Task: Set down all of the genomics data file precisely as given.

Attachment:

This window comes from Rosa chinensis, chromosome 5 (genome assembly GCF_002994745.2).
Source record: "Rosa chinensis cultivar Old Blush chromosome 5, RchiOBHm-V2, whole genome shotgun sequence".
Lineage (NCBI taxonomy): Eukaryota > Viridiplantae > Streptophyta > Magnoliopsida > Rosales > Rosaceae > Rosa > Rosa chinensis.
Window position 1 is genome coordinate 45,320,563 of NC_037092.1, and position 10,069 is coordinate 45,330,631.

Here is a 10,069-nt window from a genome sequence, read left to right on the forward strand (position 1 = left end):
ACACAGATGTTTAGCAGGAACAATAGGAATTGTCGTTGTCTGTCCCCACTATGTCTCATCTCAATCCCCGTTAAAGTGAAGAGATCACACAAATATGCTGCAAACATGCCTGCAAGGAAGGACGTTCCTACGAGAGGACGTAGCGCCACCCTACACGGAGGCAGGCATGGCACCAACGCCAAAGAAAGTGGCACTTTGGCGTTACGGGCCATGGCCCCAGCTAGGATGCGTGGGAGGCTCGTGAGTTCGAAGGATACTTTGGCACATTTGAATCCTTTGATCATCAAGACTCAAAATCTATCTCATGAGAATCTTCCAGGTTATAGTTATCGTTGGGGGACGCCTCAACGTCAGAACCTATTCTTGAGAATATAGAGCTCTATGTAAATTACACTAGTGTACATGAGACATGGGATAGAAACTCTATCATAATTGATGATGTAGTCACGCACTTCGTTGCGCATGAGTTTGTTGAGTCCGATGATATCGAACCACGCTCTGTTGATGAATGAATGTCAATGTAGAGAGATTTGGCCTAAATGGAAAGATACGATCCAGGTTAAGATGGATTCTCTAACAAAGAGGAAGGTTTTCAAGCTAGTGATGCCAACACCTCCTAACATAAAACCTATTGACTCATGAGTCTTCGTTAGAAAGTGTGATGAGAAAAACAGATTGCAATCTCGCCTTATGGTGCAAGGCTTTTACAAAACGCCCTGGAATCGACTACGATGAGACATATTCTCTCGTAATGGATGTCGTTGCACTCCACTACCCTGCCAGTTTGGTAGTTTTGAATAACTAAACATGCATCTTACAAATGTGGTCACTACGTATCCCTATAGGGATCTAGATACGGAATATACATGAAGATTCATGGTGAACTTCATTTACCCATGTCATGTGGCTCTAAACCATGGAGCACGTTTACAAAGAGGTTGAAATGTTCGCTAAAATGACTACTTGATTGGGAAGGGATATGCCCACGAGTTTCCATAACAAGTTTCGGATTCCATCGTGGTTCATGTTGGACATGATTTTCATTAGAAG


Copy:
This window comes from Rosa chinensis, chromosome 5 (genome assembly GCF_002994745.2).
Source record: "Rosa chinensis cultivar Old Blush chromosome 5, RchiOBHm-V2, whole genome shotgun sequence".
Lineage (NCBI taxonomy): Eukaryota > Viridiplantae > Streptophyta > Magnoliopsida > Rosales > Rosaceae > Rosa > Rosa chinensis.
Window position 1 is genome coordinate 45,320,563 of NC_037092.1, and position 10,069 is coordinate 45,330,631.

Here is a 10,069-nt window from a genome sequence, read left to right on the forward strand (position 1 = left end):
ACACAGATGTTTAGCAGGAACAATAGGAATTGTCGTTGTCTGTCCCCACTATGTCTCATCTCAATCCCCGTTAAAGTGAAGAGATCACACAAATATGCTGCAAACATGCCTGCAAGGAAGGACGTTCCTACGAGAGGACGTAGCGCCACCCTACACGGAGGCAGGCATGGCACCAACGCCAAAGAAAGTGGCACTTTGGCGTTACGGGCCATGGCCCCAGCTAGGATGCGTGGGAGGCTCGTGAGTTCGAAGGATACTTTGGCACATTTGAATCCTTTGATCATCAAGACTCAAAATCTATCTCATGAGAATCTTCCAGGTTATAGTTATCGTTGGGGGACGCCTCAACGTCAGAACCTATTCTTGAGAATATAGAGCTCTATGTAAATTACACTAGTGTACATGAGACATGGGATAGAAACTCTATCATAATTGATGATGTAGTCACGCACTTCGTTGCGCATGAGTTTGTTGAGTCCGATGATATCGAACCACGCTCTGTTGATGAATGAATGTCAATGTAGAGAGATTTGGCCTAAATGGAAAGATACGATCCAGGTTAAGATGGATTCTCTAACAAAGAGGAAGGTTTTCAAGCTAGTGATGCCAACACCTCCTAACATAAAACCTATTGACTCATGAGTCTTCGTTAGAAAGTGTGATGAGAAAAACAGATTGCAATCTCGCCTTATGGTGCAAGGCTTTTACAAAACGCCCTGGAATCGACTACGATGAGACATATTCTCTCGTAATGGATGTCGTTGCACTCCACTACCCTGCCAGTTTGGTAGTTTTGAATAACTAAACATGCATCTTACAAATGTGGTCACTACGTATCCCTATAGGGATCTAGATACGGAATATACATGAAGATTCATGGTGAACTTCATTTACCCATGTCATGTGGCTCTAAACCATGGAGCACGTTTACAAAGAGGTTGAAATGTTCGCTAAAATGACTACTTGATTGGGAAGGGATATGCCCACGAGTTTCCATAACAAGTTTCGGATTCCATCGTGGTTCATGTTGGACATGATTTTCATTAGAAG